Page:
In a policy change announced Wednesday, the popular video-sharing site YouTube says it will no longer allow content from anti-vaxxers, that is, content that misinforms users about “currently administered vaccines that are approved and confirmed to be safe and effective by local health authorities and the WHO.” This includes vaccines for COVID-19 as well as “routine immunizations” for diseases such as measles.
As a result, the Google-owned site says it will remove the video channels of some well-known anti-vaccine activists, including Robert F. Kennedy Jr. and Dr. Joseph Mercola. Both men were atop a recent “Disinformation Dozen” list that President Biden seemed to refer to in July when he said “bad information” on social media is “killing people.”
Although Facebook banned vaccine misinformation months ago, it hasn’t yet removed the pages of some prominent anti-vaxxers.
YouTube: Policy-Making Involves ‘Inherent Challenges’
In its explanation of the new standards, YouTube acknowledges that “crafting policy around medical misinformation comes charged with inherent challenges and tradeoffs.” The site said it worked with health experts to “balance our commitment to an open platform with the need to remove egregious harmful content.”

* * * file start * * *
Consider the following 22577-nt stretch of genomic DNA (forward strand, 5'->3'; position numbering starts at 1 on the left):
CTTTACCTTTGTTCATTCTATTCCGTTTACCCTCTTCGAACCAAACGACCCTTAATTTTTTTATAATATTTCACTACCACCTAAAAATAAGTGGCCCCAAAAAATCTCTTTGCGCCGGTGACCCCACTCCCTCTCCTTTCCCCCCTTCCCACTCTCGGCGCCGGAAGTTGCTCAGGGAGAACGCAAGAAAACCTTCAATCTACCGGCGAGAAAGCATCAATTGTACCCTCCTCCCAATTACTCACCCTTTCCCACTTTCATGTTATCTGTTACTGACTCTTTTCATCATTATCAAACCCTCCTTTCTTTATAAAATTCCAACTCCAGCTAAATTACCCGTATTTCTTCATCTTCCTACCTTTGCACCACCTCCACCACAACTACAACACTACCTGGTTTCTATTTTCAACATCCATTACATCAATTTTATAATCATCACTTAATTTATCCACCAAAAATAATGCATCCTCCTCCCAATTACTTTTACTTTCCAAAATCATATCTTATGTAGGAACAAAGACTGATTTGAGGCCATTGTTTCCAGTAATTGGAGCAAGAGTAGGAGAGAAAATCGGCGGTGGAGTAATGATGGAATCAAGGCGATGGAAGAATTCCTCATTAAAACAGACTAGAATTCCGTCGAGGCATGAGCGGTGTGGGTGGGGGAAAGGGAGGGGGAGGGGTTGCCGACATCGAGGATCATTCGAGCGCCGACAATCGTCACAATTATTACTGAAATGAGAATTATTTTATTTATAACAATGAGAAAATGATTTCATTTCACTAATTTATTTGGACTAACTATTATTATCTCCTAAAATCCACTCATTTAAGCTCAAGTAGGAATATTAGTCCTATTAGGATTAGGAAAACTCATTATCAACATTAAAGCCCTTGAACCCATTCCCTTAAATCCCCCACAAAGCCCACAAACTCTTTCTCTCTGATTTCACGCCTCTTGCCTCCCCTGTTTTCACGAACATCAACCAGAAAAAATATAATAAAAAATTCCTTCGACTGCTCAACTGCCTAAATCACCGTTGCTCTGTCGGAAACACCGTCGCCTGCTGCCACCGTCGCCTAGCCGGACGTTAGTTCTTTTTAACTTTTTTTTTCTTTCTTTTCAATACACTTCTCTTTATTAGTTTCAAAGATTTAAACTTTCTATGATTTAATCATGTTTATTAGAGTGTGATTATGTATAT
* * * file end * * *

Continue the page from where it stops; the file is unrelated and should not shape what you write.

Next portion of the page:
So far, YouTube says it has removed more than 133,000 videos that violate its COVID-19 vaccine policies. Mark Halprin, the platform’s vice president of global trust and safety, says, “We’ll remove claims that vaccines are dangerous or cause a lot of health effects, that vaccines cause autism, cancer, infertility or contain microchips.”
Certain exceptions exist to the new policy, YouTube says, due to “the importance of public discussion and debate.” For example, Halprin says personal testimonials about vaccine side effects and scientific discussions about historical vaccine failures and successes are permissible.
Ramping up enforcement will take time, Halprin adds. YouTube and other social media platforms use teams of moderators as well as algorithms to try to seek out misinformation and offensive content. Meanwhile, YouTube says it’s working to add more videos from medical and scientific authorities.
Dr. Garth Graham, YouTube’s global head of health care and public health partnerships, says research about medical misinformation indicates that “the earlier you can get information in front of someone before they form opinions, the better.”
Consequences of Misinformation from Anti-Vaxxers
YouTube initially focused on coronavirus-vaccine misinformation. But when it noticed that false claims about other common immunizations were adding to COVID-vaccine hesitancy, it tweaked its policy. “Developing robust policies takes time,” Halprin says. “We wanted to launch a policy that is comprehensive, enforceable with consistency, and adequately addresses the challenges.”